Derek Briggs, the chairman of the research and evaluation methodology program in the school of education at the University of Colorado at Boulder, has examined how much SAT score increases can be attributed to the effect of test prep.
Test-prep programs generally include three elements: a review of test content, practice on test questions, and orientation to the format of the test. In 2009, in cooperation with NACAC, Mr. Briggs reviewed three national data sets and found the average effect of commercial coaching is positive, but slight. Test-score bumps were more in the neighborhood of 30 points (on a 1,600-point scale at the time), far from what some in the industry claim. He does point out that there may be specific programs that are more effective than others, but evidence to support that is weak.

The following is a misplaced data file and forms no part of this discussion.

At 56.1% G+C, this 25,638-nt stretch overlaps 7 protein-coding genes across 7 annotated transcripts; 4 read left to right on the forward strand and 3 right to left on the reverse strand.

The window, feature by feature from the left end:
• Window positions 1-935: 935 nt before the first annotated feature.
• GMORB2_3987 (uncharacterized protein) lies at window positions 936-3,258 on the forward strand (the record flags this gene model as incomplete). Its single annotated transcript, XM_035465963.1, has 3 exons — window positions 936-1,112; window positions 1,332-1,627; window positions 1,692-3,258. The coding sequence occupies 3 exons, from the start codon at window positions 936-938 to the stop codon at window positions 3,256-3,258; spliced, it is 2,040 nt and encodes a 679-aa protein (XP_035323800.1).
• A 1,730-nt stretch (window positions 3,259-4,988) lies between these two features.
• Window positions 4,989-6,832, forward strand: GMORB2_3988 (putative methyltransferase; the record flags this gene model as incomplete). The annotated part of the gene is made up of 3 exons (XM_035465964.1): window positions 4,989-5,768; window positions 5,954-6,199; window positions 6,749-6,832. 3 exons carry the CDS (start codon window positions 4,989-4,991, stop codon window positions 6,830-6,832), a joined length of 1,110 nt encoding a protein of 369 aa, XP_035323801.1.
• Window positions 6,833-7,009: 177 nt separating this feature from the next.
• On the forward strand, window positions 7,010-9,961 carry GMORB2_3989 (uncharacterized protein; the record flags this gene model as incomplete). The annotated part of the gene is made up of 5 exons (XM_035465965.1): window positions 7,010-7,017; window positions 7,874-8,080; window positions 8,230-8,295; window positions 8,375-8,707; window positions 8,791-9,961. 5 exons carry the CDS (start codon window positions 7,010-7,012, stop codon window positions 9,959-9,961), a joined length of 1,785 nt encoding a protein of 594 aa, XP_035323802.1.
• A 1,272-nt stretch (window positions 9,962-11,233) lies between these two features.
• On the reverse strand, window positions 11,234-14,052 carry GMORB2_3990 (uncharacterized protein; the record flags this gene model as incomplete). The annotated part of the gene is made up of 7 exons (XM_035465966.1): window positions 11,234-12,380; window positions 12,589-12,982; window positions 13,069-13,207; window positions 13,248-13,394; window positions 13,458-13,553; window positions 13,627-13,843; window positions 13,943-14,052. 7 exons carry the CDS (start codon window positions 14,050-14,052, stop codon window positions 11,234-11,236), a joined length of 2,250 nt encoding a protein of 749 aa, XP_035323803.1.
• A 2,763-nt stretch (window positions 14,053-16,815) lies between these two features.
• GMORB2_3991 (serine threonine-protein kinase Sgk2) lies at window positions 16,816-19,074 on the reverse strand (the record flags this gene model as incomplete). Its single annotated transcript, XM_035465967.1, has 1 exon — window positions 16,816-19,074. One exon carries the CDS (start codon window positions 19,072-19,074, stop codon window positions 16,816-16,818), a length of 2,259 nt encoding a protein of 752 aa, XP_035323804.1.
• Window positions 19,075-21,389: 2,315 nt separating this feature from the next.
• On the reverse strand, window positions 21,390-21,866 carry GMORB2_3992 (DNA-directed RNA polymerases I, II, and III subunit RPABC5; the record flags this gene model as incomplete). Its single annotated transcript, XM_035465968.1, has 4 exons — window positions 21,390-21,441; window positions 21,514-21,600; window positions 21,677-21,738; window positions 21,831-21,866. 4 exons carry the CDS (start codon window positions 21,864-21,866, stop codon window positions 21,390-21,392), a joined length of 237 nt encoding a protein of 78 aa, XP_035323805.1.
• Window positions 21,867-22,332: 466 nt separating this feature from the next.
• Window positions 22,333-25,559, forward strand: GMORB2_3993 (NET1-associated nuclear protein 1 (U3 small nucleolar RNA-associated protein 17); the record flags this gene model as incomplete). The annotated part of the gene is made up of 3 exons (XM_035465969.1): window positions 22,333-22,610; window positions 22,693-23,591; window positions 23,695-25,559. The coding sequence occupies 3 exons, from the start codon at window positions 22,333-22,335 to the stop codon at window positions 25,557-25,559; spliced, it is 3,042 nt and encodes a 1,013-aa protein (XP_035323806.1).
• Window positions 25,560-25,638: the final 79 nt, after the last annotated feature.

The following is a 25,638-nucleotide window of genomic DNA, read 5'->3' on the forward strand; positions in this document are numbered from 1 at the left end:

Considering the results of Mr. Briggs’ and earlier studies, NACAC concludes that test-prep activities and coaching have a “minimal positive effect on both the SAT and the ACT.”
FULL DISCLOSURE: Dr. Briggs is on the faculty at the U. of Colorado at Boulder, where I am a Ph.D. candidate. I have studied with Dr. Briggs in the past.